Tuesday, July 10th, 2018
I recently finished reading Noah Charney’s new book The Museum of Lost Art. I have an academic crush on Charney’s work – he always manages to write about fascinating topics that I wish I had thought to write about myself. I’m glad that he is one step ahead of me, though, because he writes in a very engaging and approachable way. I wish that more art history texts were written like his.
The book is divided into sections, and within each section Charney considers different ways for how a work of art can be “lost.” For example, some works of art are destroyed intentionally or destroyed accidentally, while others are altered from their original conception. Each section is tied unified by beginning and ending with an anecdote that relates to the topic. I found this to be a bit confusing when I read the first section, but then I perceived what Charney was doing and the remaining sections made more sense.
The thing that I liked most about The Museum of Lost Art was that I learned new things about famous works of art that I thought I already knew well. For example, I didn’t know that Masaccio’s Holy Trinity painting was covered up with a false wall in the latter part of the 16th century when Vasari was hired to alter the space.1 This canonical painting, which appears in most introductory art history textbooks as an example of mathematical (linear) perspective, was only rediscovered in 1860 when the church was remodeled.2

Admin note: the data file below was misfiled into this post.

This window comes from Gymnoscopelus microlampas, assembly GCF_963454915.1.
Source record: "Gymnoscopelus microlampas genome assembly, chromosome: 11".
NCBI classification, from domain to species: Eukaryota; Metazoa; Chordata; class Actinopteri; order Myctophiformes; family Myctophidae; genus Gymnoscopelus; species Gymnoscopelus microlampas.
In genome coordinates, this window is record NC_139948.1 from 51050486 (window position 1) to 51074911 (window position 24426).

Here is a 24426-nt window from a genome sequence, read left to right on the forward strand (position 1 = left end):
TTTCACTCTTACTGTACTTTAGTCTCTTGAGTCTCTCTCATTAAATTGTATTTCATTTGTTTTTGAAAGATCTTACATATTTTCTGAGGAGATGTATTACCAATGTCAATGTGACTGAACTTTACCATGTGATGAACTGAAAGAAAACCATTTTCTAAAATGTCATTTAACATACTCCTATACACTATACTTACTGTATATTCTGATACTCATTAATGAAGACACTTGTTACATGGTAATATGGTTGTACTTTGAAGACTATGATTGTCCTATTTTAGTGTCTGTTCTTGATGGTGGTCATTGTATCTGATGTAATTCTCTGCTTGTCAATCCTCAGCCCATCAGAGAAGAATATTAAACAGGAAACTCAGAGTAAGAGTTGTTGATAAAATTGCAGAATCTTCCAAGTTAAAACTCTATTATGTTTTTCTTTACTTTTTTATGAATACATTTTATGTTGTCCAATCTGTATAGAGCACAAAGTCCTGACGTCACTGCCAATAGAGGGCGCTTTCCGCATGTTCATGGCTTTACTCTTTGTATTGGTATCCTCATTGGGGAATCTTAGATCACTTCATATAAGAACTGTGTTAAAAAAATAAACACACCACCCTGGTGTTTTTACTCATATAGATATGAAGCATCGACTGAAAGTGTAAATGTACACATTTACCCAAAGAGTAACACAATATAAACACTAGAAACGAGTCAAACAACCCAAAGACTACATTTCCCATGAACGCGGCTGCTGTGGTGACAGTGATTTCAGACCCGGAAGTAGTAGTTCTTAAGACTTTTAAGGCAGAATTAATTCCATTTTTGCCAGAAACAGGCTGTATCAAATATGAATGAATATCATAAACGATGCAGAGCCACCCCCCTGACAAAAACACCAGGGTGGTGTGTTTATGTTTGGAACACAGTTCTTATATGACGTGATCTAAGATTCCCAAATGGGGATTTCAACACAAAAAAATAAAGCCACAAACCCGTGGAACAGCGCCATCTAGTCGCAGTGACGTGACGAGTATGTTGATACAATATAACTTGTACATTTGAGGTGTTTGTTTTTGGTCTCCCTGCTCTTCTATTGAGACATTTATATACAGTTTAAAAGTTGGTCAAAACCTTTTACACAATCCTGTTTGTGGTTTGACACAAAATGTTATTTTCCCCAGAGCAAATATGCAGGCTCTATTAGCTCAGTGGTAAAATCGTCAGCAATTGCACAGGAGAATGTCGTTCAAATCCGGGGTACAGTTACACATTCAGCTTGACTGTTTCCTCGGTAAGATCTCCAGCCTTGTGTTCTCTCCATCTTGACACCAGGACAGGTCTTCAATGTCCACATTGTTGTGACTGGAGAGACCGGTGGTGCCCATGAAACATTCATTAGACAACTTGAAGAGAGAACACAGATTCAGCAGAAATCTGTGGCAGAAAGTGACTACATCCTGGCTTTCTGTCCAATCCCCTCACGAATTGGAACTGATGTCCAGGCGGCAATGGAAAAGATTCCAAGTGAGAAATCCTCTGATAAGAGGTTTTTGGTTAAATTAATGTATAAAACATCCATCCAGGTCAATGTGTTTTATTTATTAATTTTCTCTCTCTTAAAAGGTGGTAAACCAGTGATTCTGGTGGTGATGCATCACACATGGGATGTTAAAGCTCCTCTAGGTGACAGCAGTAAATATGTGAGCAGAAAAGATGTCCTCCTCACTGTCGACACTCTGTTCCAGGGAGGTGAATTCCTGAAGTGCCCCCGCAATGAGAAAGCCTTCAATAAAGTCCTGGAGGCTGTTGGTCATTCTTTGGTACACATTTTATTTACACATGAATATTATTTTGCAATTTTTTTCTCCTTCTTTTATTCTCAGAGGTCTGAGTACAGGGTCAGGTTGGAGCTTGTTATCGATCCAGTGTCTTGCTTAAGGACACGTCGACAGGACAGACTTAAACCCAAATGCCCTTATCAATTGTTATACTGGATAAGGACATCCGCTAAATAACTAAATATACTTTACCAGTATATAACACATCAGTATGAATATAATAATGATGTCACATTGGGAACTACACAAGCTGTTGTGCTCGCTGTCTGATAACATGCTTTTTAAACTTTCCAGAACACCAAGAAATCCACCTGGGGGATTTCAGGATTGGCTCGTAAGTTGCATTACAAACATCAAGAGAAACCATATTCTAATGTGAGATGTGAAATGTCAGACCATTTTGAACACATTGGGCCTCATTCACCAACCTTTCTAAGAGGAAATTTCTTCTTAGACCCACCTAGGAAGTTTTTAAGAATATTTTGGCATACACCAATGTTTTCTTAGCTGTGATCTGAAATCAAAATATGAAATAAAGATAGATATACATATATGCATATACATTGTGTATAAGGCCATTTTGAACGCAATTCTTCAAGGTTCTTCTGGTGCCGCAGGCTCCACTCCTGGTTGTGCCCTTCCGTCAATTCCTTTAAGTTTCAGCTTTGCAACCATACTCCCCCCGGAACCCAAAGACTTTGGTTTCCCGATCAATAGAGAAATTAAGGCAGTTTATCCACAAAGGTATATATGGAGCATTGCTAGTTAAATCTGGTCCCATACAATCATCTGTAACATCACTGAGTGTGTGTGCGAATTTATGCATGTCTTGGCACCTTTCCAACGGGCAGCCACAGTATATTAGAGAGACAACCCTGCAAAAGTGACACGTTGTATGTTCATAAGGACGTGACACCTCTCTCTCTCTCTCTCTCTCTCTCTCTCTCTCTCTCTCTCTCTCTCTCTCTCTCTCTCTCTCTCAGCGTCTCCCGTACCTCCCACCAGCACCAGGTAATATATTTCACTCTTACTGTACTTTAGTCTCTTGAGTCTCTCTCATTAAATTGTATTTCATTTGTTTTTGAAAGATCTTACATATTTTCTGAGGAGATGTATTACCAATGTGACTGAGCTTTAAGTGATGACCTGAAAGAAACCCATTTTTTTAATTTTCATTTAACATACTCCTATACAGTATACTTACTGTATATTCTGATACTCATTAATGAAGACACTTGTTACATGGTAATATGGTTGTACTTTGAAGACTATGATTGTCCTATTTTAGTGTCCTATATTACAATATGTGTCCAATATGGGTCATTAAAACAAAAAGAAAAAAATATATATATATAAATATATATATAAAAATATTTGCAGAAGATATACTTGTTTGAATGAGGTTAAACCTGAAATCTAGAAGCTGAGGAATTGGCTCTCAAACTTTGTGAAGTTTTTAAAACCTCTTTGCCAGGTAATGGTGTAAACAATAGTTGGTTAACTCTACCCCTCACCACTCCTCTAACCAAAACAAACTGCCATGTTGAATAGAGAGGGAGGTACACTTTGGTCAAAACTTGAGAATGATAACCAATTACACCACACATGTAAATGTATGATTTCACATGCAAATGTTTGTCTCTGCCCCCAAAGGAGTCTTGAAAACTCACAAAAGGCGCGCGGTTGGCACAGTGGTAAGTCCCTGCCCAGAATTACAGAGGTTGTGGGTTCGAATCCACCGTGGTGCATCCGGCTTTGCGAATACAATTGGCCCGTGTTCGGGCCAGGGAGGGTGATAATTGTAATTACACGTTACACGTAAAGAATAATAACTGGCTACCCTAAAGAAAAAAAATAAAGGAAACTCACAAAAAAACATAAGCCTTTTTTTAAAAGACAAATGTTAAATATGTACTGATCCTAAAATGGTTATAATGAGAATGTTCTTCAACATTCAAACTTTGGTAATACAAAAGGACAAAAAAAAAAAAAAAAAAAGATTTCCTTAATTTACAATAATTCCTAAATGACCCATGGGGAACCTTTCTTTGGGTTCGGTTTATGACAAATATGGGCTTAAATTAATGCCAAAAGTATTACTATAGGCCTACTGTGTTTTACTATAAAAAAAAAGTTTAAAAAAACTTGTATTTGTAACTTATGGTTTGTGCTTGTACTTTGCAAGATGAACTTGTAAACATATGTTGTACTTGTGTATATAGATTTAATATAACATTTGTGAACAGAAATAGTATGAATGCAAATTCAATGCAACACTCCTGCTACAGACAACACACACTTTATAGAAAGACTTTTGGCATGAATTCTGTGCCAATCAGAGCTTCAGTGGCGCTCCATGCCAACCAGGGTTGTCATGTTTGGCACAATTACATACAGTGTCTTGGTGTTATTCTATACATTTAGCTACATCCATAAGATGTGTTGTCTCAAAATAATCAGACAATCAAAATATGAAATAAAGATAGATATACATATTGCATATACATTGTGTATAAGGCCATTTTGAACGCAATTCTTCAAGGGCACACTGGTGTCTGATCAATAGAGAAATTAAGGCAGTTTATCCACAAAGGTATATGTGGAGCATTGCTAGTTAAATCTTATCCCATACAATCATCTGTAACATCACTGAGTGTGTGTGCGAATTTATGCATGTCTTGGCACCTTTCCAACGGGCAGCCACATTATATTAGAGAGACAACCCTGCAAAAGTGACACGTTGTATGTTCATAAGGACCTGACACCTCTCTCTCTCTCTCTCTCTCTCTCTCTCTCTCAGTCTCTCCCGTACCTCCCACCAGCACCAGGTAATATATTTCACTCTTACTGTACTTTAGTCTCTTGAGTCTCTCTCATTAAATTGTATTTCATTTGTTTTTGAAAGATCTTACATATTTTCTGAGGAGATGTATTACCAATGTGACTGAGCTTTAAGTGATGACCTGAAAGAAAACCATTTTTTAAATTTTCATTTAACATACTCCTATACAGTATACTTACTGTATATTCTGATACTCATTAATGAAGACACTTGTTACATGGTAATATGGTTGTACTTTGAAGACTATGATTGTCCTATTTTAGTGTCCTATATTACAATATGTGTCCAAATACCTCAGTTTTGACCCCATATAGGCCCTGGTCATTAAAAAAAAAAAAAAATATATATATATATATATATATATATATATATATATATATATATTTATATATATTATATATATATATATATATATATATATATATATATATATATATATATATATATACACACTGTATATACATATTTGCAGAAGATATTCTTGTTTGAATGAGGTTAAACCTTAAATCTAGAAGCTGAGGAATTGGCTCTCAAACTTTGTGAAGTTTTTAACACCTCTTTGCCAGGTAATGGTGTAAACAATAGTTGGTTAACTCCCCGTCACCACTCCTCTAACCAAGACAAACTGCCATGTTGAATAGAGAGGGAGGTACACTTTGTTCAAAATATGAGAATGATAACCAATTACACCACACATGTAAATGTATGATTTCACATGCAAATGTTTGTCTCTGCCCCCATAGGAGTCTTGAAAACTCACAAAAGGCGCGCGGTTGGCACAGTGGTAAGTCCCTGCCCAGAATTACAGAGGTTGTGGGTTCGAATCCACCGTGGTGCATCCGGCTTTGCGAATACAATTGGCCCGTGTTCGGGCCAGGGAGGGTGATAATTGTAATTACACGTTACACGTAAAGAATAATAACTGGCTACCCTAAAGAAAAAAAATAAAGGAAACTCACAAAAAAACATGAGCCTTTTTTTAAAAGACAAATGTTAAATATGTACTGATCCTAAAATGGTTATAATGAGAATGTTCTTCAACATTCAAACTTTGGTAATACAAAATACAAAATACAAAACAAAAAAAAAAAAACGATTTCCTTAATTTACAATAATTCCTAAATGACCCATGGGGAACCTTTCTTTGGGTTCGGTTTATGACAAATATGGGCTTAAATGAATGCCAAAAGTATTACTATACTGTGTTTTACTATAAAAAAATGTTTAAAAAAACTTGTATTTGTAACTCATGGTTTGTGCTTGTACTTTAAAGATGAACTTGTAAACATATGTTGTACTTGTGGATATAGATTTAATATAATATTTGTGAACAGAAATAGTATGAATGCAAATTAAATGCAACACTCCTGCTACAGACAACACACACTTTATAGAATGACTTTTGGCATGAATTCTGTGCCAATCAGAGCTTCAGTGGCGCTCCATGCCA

I also was also intrigued to learn that part of Holbein’s painting The Ambassadors was “lost” at some point after it first was painted in 1533. The crucifix in the upper left corner originally was created to be partially obscured by the green curtain (which has been connected to the political tension of the day), but at one point the crucifix was completely painted out. Only in recent times, when conservators at the National Gallery cleaned this painting in 1891, was the crucifix discovered.3 This clear alteration before 1891 suggests that this political message (which references Henry VIII’s break with the Catholic Church through the formation of the Church of England) was offensive or problematic.
The only section that I wish had a little more attention in this book is that of the “Looting in the Ancient World.” I think that the ancient Near East could have gotten more coverage here in the book, since many works of art were altered or lost due to the different warring groups who lived in this area. Probably my favorite article which discusses this topic is Marian Feldman’s “Knowledge as Cultural Biography: Lives of the Mesopotamian Monuments,” which includes a discussion of the Akkadian King portrait head. I realize that Charney was giving a brief overview of this topic in his book, but I do wish that the ancient Near East could have received a bit more discussion.
Otherwise, I really did enjoy this book and I heartily recommend it to anyone who is interested in the biographies of works of art, art crime, looting, conservation, and restoration.
1 Noah Charney, The Museum of Lost Art (Phaidon: New York, 2018), 215.
3 Ibid., 235.